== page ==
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The Winds of Heaven by Monica Dickens

By Booksnob


This was going to be a perfectly ordinary point-by-point review of Monica Dickens’ The Winds of Heaven, but as I began writing (or ranting), I realised that my intense dislike of the novel was colouring everything I was saying. I stopped to think about my negative attitude, and came to the conclusion that the novel isn’t bad per se, but I hated the main character so much that this made the entire reading experience unenjoyable. This is an unusual reaction for me, as I am the first person to complain when someone dismisses a perfectly good novel as rubbish because they couldn’t ‘relate’ to the main character. Liking the main character should be neither here nor there; we don’t read books, surely, to only meet fictional people we like. After all, some of the best characters in novels are horrific people, whose behavior destroys those around them. Their malevolence is marvelous to read. I’ve read plenty of novels where the characters have belonged to a world completely alien to my own, and yet I have still been gripped by their experiences and fascinated by their outlook on life. I’ve read novels where I’ve hated everyone  in it, but the writing has been so beautiful and the setting so haunting that I’ve been unable to put the book down regardless. Liking or relating to characters isn’t, in my opinion, as important as some people seem to think it is.

The writing in The Winds of Heaven is very good; humorous, warm and well observed, it draws the reader in from the very first page. The settings are those familiar, quintessentially mid century locations such as steamy Lyons’ tea rooms on foggy London street corners and mock tudor country houses with maid’s quarters and flower filled drawing rooms. The characters are interesting and varied, all living very different lives that reflect the rapidly changing social expectations of the time. It should have been Persephone gold. So why did I hate every minute of it? Was it because I hated the main character? Surely I couldn’t be so shallow a reader? Then it came to me; the reason why my hatred of the main character ruined the book for me was because I wasn’t supposed to hate her. Monica Dickens meant for me to empathise with her; poor, downtrodden Louise, shuffled from pillar to post, no independence, no freedom, left destitute by her nasty husband and unappreciated by her daughters, she is very much painted as an object of pity. I was incensed that I was supposed to pity a woman with no courage and no ingenuity. Her attitude towards her own life is one of passivity and apathy, and this is presented as entirely reasonable behavior. Regardless of social expectations and so on, there is never any excuse to entirely abdicate responsibility for yourself. This is exactly what Louise does, and Monica Dickens wants us to like her for it?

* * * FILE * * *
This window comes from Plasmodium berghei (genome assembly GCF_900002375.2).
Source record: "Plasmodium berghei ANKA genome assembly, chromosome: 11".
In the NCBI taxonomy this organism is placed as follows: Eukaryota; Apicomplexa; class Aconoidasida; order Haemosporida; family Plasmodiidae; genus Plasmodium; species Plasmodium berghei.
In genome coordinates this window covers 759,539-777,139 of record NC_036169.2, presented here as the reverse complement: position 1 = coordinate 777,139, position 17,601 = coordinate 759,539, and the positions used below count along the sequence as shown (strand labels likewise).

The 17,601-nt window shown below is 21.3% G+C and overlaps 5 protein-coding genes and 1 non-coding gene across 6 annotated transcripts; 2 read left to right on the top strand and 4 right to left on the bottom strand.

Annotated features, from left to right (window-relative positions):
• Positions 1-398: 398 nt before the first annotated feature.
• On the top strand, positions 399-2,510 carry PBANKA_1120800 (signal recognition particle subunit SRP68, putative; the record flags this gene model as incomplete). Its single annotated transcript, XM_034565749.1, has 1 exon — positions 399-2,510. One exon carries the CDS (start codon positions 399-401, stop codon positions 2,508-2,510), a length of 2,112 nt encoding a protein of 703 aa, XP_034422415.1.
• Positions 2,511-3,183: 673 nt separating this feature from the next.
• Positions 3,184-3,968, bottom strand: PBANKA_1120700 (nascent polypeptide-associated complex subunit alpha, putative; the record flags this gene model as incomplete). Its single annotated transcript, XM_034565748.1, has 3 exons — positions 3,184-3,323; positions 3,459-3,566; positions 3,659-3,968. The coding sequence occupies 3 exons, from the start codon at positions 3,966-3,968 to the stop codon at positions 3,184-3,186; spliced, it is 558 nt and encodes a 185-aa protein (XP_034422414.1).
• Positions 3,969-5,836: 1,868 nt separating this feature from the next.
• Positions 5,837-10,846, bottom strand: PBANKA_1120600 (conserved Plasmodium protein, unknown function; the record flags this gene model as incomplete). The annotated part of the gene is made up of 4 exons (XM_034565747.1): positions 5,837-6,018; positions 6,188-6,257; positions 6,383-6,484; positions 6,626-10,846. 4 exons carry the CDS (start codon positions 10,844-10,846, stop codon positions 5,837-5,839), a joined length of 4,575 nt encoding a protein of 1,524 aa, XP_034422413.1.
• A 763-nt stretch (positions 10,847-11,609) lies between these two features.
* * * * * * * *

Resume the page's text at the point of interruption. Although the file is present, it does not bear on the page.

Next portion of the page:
My problem with The Winds of Heaven is that my own approach to life and my own moral code is entirely disconnected with that of Dickens’, and so no matter how good the writing, plot or setting, I couldn’t enjoy her book. If Louise had been presented as someone who needed a good kick up the behind, then I would have been perfectly happy. But she wasn’t, and there lay the problem. I can’t abide people who don’t make some attempt to overcome the difficulties of their own circumstances, and who spend their lives blaming others for their misfortune.  I don’t think there’s ever an excuse for living a life you don’t want; we all have choices, and we all have the power to change our lives. Some have fewer choices, and some have more difficult obstacles to navigate, but courage is free and available to all, and those who don’t use it get no sympathy from me. I was disappointed that Monica Dickens advocated Louise’s approach to life, and agreed that it was impossible for her to change things on her own. I thought I was going to like Dickens very much, but my rather battered copy of The Winds of Heaven, which got thrown against my bedroom wall, proves otherwise. Despite initially thinking it was because I couldn’t ‘relate’ to the characters, it’s actually because I can’t relate to the author. I think that’s a first for me!

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